formed to the (Mv, (B–V)) plane to enable comparison with the observations. The accuracy of the necessary transformations, derived from atmosphere models, is crucial, because the steep slope of the main sequence means that any systematic errors in the colors are amplified at least 5-fold in the derived distance modulus. Because most theoretical models fail to match the sun exactly, a direct application of similar models to metal-poor stars is not advisable. Moreover, it is clear from recent high-resolution spectroscopic observations that the abundance pattern in halo subdwarfs differs from that among disk dwarfs. Oxygen, calcium, neon, and other a-rich elements have enhanced abundances relative to iron in halo subdwarfs, reflecting the greater contribution made by Type II supernovae to chemical evolution at early epochs. It is only recently that these detailed differences have been taken into account in model calculations.

Thus, both of these approaches have significant drawbacks: sparse sampling of the (Mv, (B–V)) plane by the empirical data, and zeropoint uncertainties in the theoretical tracks. Given these problems, most recent studies (e.g., ref. 1) have adopted a semiempirical, hybrid approach, using the few subdwarfs with well calibrated distances to determine systematic corrections to the theoretical isochrones, and then matching the corrected, calibrated isochrones against the cluster data. These corrections generally comprise an offset of a few hundredths in the (B–V) colors of the models, with the assumption that the same correction is appropriate at all luminosities. Thus, Bolte and Hogan (1) used the local subdwarfs (primarily the nearest subdwarf, Groombridge 1830 or HD 103095) to estimate that the colors predicted by the Bergbusch and Vandenberg (8) isochrones were too blue by 0.02 magnitudes. Applying this systematic offset to the appropriate-abundance isochrones, Bolte and Hogan matched the theoretical tracks against observations of the classical metal-poor cluster M92 and derived a best-fit age of 15.8±2 Gyr.

Hipparcos and the Local Subdwarfs

Ground-based, parallax measurements can achieve an accuracy of better than 1 mas—but only through the painstaking acquisition of numerous well calibrated CCD frames, extending deep enough to include observations of a sufficient number of faint, distant, positional-reference stars. The nearby F and G subdwarfs, whose parallaxes are essential for main-sequence fitting, have magnitudes of 8 to 10—observable photographically, but not with CCDs, and photographic plates cannot achieve the necessary precision. The Hipparcos satellite was designed to achieve milliarsecond-precision astrometry for stars at these magnitudes and to obtain absolute parallaxes for over 110,000 stars, including almost every star brighter than ninth magnitude.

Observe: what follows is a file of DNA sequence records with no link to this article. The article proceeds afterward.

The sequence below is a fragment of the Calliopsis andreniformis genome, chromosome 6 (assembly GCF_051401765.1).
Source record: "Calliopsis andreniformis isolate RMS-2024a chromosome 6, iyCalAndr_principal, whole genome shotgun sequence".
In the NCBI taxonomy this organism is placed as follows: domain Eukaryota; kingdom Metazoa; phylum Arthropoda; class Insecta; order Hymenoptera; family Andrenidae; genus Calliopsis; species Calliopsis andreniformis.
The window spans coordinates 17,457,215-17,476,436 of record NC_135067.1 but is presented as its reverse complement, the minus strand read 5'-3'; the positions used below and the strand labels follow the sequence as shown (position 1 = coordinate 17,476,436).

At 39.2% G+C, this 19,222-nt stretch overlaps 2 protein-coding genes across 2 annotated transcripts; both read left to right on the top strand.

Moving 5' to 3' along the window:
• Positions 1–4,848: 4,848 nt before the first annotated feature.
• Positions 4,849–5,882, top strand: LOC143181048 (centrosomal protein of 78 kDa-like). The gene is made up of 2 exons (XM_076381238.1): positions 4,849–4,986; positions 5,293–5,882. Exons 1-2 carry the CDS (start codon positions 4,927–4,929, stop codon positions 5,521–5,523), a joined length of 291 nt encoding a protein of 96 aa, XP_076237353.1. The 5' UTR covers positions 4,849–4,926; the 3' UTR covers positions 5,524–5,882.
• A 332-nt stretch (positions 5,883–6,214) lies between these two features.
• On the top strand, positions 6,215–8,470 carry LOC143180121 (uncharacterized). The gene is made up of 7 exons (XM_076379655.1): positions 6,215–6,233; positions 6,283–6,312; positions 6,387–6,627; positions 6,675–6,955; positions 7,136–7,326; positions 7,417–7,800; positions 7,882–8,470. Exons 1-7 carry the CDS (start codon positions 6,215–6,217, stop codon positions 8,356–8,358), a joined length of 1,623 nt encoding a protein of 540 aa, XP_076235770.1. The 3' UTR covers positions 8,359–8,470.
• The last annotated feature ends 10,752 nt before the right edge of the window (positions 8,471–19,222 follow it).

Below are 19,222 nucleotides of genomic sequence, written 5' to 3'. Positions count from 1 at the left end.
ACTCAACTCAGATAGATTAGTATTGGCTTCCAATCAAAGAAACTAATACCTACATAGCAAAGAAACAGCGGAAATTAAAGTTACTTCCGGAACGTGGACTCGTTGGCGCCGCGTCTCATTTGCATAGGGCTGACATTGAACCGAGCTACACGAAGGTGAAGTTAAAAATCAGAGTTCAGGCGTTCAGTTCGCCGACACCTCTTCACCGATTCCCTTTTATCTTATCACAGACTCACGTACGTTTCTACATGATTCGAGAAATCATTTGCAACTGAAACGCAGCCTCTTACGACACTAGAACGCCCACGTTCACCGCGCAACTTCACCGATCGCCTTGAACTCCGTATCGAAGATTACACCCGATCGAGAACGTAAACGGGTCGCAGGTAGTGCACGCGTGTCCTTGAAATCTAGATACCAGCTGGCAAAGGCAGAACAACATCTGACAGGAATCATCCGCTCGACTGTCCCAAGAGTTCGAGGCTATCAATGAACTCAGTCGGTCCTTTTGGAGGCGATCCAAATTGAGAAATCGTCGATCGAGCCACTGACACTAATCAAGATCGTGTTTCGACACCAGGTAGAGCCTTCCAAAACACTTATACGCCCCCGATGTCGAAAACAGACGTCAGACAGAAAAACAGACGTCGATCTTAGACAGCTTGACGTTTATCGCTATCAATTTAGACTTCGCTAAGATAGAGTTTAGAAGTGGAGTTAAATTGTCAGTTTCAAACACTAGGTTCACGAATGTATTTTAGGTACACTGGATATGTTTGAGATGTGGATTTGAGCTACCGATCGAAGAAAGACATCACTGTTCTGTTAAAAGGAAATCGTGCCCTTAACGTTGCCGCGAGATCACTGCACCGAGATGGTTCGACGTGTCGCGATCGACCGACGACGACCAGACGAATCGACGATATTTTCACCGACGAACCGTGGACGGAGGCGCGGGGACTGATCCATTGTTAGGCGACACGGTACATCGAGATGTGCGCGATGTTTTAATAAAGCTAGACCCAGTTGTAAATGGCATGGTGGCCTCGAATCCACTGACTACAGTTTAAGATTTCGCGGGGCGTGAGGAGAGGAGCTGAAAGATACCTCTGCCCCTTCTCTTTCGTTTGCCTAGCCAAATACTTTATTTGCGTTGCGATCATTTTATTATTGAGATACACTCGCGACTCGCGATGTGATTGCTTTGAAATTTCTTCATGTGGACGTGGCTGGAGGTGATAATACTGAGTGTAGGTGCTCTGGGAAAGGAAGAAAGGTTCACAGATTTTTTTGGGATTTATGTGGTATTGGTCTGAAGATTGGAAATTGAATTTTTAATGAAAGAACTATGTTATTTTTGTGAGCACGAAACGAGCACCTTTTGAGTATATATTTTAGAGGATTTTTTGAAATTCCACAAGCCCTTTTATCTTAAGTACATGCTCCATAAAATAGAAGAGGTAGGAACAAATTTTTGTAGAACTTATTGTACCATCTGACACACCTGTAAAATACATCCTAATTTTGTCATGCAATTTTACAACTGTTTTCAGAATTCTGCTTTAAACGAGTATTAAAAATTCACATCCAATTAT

Hipparcos achieved this goal by using two small telescopes to image widely separated regions of sky onto the same focal plane. In ground-based parallax measurement, one can measure only the parallactic motion of a nearby star relative to the positions of fainter background stars in the same field. Those stars share that same parallactic motion, albeit at a much lower level. Hence, statistical corrections must be applied to the derived relative parallax to correct to an absolute scale. Hipparcos, by measuring the angular separation of stars more than 58° apart on the sky, and at very different parallactic angles, was able to circumvent this problem.

The satellite was launched in 1989 and, despite being left in a highly elliptical orbit through a technical failure, was able to obtain almost 3 years of data. Those raw observations, essentially tens of millions of measured angular separation between pairs of stars from the input catalogue specified in 1985, were then reduced and analyzed separately by two consortia. The final catalogue was completed in late 1996 and will be released to the general community in June 1997 (9). However, astronomers who had requested observations of stars for specific projects (the “1982 PIs”) were given access to subsets of the data in January 1997.